They are open Monday – Friday 8:30 am. until 5:00 pm. and no appointment is necessary. Just walk in.

When someone complains of feeling sad, being low in energy, and losing their self-confidence, why is it often handled as a phase someone is going through to be ignored until it gets worse?

We can’t wait until someone experiences depressed mood day in and day out, has difficulty getting out of bed, and has thoughts of self-harm. We recognize that many times people may not realize that their symptoms are being caused by a mental health condition, or they may feel ashamed to seek help because of the stigma associated with mental illness. Consequently, there is a delay in seeking help, and getting on the path to recovery.



The mission of MHA is to provide immediate access with no barriers to mental health care.
“It’s Okay to Get Help!”

Its vision is that individuals will be afforded an opportunity for an improved quality of life through access to a continuum of care, reduced stigma of mental health issues, and increased integration and acceptance within a community that has an informed understanding of mental health issues.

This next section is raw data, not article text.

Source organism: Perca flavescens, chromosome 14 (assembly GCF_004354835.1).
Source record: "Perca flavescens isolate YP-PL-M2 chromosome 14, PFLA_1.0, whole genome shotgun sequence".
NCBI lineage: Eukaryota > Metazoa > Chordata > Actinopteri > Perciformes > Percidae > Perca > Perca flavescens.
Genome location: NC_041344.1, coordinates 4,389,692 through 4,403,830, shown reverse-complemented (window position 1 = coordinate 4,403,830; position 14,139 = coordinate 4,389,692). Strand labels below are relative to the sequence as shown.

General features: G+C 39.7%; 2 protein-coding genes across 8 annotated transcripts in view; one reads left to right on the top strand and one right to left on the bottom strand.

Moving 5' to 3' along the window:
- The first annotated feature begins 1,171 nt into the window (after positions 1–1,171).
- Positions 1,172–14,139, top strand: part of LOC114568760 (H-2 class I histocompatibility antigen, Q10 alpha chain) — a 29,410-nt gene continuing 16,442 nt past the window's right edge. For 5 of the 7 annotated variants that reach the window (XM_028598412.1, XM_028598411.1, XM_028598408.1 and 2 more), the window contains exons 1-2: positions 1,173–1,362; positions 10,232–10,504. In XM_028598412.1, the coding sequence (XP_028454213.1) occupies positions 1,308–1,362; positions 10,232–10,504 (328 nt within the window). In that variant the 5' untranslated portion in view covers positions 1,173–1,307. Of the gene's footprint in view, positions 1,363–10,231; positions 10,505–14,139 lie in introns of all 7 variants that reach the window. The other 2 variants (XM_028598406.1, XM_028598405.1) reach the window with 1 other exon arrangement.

Its promise is a commitment to operate as a model agency for mental health care, sustaining a superb staff and facilities, and administering the agency with high standards of innovation and professionalism.

The MHA has been active in Indian River County since 1978.

In 2007, it opened its Walk-In Center at 820 37th Place, in Vero Beach. The Walk-In Center is unique in that it offers immediate access to emotional and behavioral health care for children and adults, on a walk-in basis for the initial visit, and by appointment for continuing treatment and services.

MHA wanted to make it easier for anyone seeking help, to obtain it, with no barriers. On a walk-in-basis, it is open Monday through Thursday, from 8:30 a.m. to 5:00 p.m. and Friday 10 a.m. to 5 p.m.